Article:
Young truck enthusiasts are the future of our hobby and it's refreshing to witness first-hand when they grab the proverbial bull by the horns when taking on their very first build. For 18-year-old Drew Gale of Somers, Connecticut, his journey got started four years ago when he first became infatuated with a tattered 1963 Chevy C80 dump truck serving as a workhorse on his family's farm. The old behemoth possessed just the right amounts of brute power, classic good looks, and charisma to make his young mind grab hold and not let go. When looking deep into what made it tick he was particularly smitten by its 348ci V-8 and often hoped to transplant it into a smaller C10 model from the mid 1960s.
Seeing his son's devotion to pursuing a potential project, John Gale wasted no time in getting involved. At age 14, Drew and his dad first took on the task of pulling the vintage V-8 from the C80 and followed up by beginning the search for a suitable truck to accept the transplant. To get started and learn to understand the mechanics of what made trucks tick, he purchased a 1964 Chevy C10 Stepside (for one dollar) that had long ago succumbed to the ravages of harsh New England winters. The old wreck was the perfect medium for a young teen to get his hands dirty as he started to disassemble it as a learning tool.
Once Drew was comfortable with the knowledge he gained from the exercise, the pair began a serious search for a donor truck. Used to seeing vehicles eaten away from winter road salt, they focused on looking for a rust-free truck to start with. Scouring the classified ads they finally came upon a 1966 C10 recently brought to their area from Texas. Upon checking it out they confirmed that it was an original longbed with factory A/C and six-cylinder power with a three-on-the-tree. Seeing that it was mostly untouched and noting its minor shortcomings, a deal was made and it was brought to their home shop to evaluate. Drew envisioned a cool street truck with just enough attitude to serve as a perfect cruiser to drive to high school when he got his license. How cool is that?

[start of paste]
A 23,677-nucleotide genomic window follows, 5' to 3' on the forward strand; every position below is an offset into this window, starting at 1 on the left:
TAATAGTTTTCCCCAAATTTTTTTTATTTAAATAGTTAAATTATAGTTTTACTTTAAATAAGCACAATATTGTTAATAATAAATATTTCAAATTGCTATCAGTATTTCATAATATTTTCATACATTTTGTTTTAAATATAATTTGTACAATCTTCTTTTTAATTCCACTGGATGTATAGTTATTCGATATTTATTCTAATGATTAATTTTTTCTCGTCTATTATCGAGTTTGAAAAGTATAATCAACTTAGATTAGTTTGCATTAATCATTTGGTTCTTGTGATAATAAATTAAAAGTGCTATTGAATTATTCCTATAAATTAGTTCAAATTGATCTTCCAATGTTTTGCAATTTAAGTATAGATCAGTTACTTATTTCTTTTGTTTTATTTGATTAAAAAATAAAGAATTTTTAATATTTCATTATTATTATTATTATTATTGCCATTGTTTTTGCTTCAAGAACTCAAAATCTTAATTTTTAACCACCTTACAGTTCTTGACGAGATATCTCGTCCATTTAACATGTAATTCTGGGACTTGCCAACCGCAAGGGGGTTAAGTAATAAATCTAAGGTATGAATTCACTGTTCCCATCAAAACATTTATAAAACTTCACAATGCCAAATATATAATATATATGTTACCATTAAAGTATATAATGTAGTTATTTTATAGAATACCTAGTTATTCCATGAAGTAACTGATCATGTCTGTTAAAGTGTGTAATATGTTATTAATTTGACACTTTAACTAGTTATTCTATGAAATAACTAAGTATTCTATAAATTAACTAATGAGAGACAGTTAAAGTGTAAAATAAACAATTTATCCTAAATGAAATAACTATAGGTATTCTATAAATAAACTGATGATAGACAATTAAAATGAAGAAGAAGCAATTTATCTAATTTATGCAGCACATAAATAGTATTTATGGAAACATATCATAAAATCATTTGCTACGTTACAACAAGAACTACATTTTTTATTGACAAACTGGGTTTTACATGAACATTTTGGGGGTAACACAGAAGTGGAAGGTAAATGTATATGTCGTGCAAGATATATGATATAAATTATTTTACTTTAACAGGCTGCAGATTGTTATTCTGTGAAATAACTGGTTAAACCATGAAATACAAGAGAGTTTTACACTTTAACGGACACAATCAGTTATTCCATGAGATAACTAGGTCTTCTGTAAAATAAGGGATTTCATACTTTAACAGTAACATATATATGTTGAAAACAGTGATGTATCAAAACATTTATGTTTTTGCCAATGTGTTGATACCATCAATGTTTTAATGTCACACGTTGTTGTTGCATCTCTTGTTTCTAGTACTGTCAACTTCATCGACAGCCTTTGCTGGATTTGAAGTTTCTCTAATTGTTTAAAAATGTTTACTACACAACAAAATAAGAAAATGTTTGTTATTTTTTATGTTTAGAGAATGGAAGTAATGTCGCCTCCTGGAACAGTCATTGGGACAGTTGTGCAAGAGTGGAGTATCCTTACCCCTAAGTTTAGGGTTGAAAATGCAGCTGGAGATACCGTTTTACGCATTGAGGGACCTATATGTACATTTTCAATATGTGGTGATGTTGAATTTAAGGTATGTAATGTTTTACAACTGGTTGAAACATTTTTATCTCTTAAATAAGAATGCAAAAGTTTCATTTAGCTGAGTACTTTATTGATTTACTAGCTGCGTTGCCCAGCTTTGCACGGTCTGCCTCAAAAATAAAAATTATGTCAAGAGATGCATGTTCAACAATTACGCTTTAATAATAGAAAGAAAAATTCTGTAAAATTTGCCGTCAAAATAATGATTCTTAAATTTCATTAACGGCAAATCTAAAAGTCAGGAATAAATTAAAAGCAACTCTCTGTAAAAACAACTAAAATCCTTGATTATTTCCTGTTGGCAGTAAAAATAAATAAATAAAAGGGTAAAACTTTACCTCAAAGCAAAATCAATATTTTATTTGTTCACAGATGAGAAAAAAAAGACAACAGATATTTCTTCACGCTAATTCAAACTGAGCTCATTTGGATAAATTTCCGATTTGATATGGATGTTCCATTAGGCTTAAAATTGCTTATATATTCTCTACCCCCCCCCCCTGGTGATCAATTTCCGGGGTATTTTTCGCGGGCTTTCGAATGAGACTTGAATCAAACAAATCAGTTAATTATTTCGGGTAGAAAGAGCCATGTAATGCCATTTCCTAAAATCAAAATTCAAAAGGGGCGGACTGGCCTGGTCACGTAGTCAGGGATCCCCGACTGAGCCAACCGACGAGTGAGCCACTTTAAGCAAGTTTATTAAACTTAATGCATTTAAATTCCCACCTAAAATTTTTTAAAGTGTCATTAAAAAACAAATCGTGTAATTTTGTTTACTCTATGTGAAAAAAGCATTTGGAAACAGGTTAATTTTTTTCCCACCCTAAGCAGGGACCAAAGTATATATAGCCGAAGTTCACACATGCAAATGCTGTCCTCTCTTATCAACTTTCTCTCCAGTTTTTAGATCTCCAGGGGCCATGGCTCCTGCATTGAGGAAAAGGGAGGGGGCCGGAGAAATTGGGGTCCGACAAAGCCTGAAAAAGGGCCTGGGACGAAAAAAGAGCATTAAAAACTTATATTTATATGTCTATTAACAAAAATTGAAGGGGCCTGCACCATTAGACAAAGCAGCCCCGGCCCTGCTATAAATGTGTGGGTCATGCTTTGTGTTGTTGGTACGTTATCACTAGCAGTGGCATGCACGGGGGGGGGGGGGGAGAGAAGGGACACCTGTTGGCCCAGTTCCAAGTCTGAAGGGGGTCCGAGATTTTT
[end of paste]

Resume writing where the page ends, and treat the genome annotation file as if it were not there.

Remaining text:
Taking on a new project for the first time, Drew and John spent plenty of hours disassembling their new find and slowly began the process of rebuilding it. Wanting to meet the goal of Drew having the truck ready for his senior year it was obvious that they would need help to complete the build. One weekend while attending a local swap meet in search of parts, they met up with the team from a new local shop, New England Speed & Custom from their hometown of Somers. They immediately hit it off with the team of Howie Coro, Josh Wilson, Matt Firestone, and Dale Wilson who were devout traditionalists and passionate trucks. The group got together at the Gales' home shop to review the progress the pair had made and to add their creative ideas to the project.
Shortly after, the truck was transferred to NESC for the build to continue. With the truck already in pieces their first focus was on the original frame. Since the stock spine was rust free it was blasted clean and powdercoated in satin black. Seeing that the truck would need a much lower stance, a pair of LMC Truck 4-inch drop coil springs were added to the stock rear suspension along with Belltech Nitro Drop 2 shocks, a Classic Performance Products antisway bar, and GM 10-bolt rear packed with 3.73:1 gears to transfer the power.
Up front, the refurbished IFS got its nose in the dirt thanks to a combination of LMC Truck 2½-inch drop spindles combined with matching 2-inch drop coil springs, and Belltech Nitro Drop 2 shocks, while a Classic Performance Products antiroll bar completes the mix. To update the braking system, a firewall-mounted Classic Performance Products chrome dual master with 9-inch booster pushes fluid through stainless lines to stock drums out back and a CPP 11-inch disc conversion up front complete with two-piston calipers to tame the beast. Wanting to give the hauler a classic style, 15-inch steelies from The Wheelsmith were capped with big 'n' little Coker Classic wide whitewall rollers.
Remember the old 348ci mill that Drew and John exhumed from the C80 with hopes of transplanting into the project? Well the costs for the rebuild far exceeded Drew's current budget, so it was put on hold and a '79 350ci V-8 recently plucked from a former police car came into play. The engine was sent over to Mark Eastwood at Eastwood's Auto Machine in nearby Somersville to get the full treatment.